When I was young, one of the first lessons my parents taught me was that words have meaning. If you make a promise, you keep it. The one thing you don’t do is break your promise because doing so is a betrayal of trust.
Throughout my life I made promises and took oaths: on becoming a Girl Scout, as a delegate to Girls State. These were personal and heartfelt. Then, at age seventeen I made the life-changing decision to take that extra step and serve our country in the military. On the Plain at West Point, together with my fellow plebes, I raised my right hand and said, “I, Donna Michele Matturro, do solemnly swear to support and defend the Constitution of the United States against all enemies, foreign and domestic; that I will bear true faith and allegiance to the same; that I take this obligation freely, without any mental reservation – or purpose of evasion; and that I will well and faithfully discharge the duties of the office upon which I am about to embark. So help me God.”No longer was I a young girl taking pride in personal accomplishments and local commitments. Now I was placing myself in the service of our nation.
That oath was repeated a second time on May 27, 1987, when I graduated West Point and was commissioned an officer in the U.S. Army. I repeated it when I was promoted, and years later, now a civilian, when I was sworn in to serve on the Defense Advisory Committee for Women in the Service. This oath has no expiration date.
The burden of responsibility and accountabilityconveyed in the words of that oath both weighed on me and was an uplifting source of inspiration.
Members of every nation’s military take oaths of service. But the oath taken by those who choose to serve in America’s military is unique. We pledge ourselves in service to no king; to no government; to no political party; no despot; no tyrant. Ours is an oath to serve a set of principals and an ideal expressed in the greatest political document written in the history of humankind: The Constitution of the United States. Through it and its Amendments, we have freedom of the press, of assembly, of religion, of equal protection under the law regardless of race, color, or creed—these and other freedoms that are impossible dreams in far too many nations around the world. Freedoms that we have taken for granted for too long and that are now under siege by a man who daily violates his oath of office with his Twitter attacks on those freedoms.
One phrase in the oath for federal service is a constant: “to support and defend the Constitution of the United States against all enemies, foreign and domestic.” That phrase has meaning to Lt Col. Alexander Vindman, to Ambassador Bill Taylor, to Ambassador Maria Yovanovitch, to Dr. Fiona Hill who have paid a public price for refusing to enable the president’s actions. And it has meaning to Utah’s Representative Ben McAdams, “I was sworn in, taking an oath to uphold the Constitution and the Constitution requires me to study the articles of impeachment and to vote on them. To fulfill that duty, I will vote yes.”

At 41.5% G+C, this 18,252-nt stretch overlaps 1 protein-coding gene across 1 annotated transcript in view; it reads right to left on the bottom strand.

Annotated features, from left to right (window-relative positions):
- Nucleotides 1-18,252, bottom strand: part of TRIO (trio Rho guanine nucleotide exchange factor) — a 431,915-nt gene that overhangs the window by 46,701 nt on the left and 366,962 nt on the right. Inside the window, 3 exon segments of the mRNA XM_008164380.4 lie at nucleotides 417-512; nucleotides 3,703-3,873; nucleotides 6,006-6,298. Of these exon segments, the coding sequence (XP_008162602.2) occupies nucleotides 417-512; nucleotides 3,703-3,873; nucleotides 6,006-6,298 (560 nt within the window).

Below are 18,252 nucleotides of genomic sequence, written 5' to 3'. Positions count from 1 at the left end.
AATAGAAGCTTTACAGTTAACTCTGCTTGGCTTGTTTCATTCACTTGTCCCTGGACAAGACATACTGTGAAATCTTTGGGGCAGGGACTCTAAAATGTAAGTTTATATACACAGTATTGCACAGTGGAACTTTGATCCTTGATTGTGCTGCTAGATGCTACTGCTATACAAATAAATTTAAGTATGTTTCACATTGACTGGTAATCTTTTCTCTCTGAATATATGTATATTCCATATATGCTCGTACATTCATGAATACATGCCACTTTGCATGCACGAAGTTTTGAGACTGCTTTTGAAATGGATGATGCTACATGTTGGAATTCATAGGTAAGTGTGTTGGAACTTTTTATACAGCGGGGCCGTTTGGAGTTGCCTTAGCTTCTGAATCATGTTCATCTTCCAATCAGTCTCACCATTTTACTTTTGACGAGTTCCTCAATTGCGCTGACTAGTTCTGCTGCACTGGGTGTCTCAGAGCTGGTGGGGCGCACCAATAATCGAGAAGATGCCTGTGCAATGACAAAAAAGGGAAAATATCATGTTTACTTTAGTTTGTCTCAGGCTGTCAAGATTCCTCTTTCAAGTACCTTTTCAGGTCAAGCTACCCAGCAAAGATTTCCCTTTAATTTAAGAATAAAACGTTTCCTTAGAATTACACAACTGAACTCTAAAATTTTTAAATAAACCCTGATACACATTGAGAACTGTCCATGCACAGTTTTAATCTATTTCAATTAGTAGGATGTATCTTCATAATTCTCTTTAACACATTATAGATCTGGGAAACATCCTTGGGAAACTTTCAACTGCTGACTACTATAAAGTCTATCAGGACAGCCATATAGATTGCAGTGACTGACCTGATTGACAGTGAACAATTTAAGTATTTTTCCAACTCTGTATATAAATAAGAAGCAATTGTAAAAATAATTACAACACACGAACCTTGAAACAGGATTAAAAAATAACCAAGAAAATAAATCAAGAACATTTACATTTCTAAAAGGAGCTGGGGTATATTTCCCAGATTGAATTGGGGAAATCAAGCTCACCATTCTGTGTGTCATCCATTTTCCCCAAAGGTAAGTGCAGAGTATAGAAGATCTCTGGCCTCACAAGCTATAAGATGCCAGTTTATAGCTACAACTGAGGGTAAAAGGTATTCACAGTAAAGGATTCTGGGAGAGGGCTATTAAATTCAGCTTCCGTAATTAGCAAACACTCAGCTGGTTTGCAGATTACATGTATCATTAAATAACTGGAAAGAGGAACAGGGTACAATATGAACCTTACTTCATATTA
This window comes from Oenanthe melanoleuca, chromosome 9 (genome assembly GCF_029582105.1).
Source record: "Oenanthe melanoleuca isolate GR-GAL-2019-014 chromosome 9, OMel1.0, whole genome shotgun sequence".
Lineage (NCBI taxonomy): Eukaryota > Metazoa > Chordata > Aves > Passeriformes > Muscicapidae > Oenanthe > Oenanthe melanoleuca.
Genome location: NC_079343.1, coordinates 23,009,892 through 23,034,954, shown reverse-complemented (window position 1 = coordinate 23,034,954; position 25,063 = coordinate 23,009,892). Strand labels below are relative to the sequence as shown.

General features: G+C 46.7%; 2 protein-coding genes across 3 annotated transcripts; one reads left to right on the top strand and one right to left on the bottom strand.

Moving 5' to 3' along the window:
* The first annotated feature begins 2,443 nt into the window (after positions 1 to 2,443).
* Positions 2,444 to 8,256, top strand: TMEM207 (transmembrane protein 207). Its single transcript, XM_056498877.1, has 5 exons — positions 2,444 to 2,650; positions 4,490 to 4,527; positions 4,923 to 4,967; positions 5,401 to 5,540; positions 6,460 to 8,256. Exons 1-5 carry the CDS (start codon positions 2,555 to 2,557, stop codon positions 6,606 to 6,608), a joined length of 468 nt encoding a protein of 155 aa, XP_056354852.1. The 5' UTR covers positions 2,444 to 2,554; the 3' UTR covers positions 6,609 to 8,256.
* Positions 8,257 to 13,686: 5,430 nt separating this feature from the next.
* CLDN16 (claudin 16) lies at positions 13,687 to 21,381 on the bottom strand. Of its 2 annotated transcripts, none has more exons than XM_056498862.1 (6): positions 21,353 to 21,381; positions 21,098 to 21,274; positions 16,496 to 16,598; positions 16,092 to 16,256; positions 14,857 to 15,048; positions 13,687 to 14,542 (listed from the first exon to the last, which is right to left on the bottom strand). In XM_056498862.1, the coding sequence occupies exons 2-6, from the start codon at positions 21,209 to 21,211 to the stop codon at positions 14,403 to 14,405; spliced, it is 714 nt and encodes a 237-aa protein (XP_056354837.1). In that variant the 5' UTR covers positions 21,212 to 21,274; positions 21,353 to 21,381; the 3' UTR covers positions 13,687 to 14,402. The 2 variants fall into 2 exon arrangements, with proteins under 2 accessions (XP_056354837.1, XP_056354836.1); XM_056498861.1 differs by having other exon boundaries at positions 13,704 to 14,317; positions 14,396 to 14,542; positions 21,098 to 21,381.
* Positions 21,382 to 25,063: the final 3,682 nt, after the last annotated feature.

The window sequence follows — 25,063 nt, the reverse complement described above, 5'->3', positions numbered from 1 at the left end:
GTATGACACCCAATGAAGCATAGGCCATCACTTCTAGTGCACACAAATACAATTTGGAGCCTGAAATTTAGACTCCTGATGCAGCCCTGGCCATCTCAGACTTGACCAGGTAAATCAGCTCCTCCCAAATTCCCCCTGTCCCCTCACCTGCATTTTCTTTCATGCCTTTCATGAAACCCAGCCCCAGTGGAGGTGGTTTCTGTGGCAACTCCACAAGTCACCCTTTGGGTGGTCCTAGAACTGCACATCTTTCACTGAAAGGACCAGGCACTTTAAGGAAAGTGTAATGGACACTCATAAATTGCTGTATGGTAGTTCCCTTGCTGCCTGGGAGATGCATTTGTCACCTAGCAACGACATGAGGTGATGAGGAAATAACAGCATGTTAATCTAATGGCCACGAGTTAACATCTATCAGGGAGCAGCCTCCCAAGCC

Michigan Representative Elissa Slotkin, another first-term Democrat in a district that voted for Trump, who upon stating that she will be voting for impeachment, received loud and boisterous booing from a suburban Detroit audience. The blowback from her constituents has been viral. She has stood fast. Her response is “If impeachment costs me my seat, so be it.” And if the voters do replace her, “I will accept that and walk away with my head held high that I’ve made decisions based on principle, and not political calculus.” She refuses to enable the head of an administration that claims to drain the swamp, but that has instead created a larger, more toxic one. Both McAdams and Slotkin are upholding their oaths and doing their duty in service to our country.
Donald Trump said that according to the Constitution, “I can do whatever I want as President.” In other words, he claims that as president he is above the law. That he is not accountable for his actions. That he is not accountable for using the office of the president to enrich himself and those of his family. That he is not accountable to use the office of the presidency to reward his friends with lucrative government contracts and deny them to those he sees as his enemy. That he is not accountable for soliciting aid from Ukraine to smear a political rival for political gain. Moreover, that he is not accountable for obstructing Congress as it tries to exercise its Constitutional duty.
James Madison, author of the first draft of the Constitution, Founding Father and Fourth President of the US: “If Men were angels, no government would be necessary. If angels were to govern men, neither external nor internal controls on government would be necessary. In framing a government which is to be administered by men over men, the great difficulty lies in this: you must first enable the government to control the governed; and the next place, oblige it to control itself.”
As tempting as it is to point fingers, I will instead ask you this question: What is the value of your word to pledge of allegiance to the flag of the United States of America, and to preserve and protect the Constitution? And then ask that question of those members of the House of Representatives and Senate. I can only hope they be like Representatives Slotkin and McAdams and cast their votes “based on principle” and the facts, and hold President Trump accountable and not choose the route of “political calculus” and cast a vote that enables him.
Remarks delivered by Donna McAleer in Salt Lake City on 17 Dec 2019.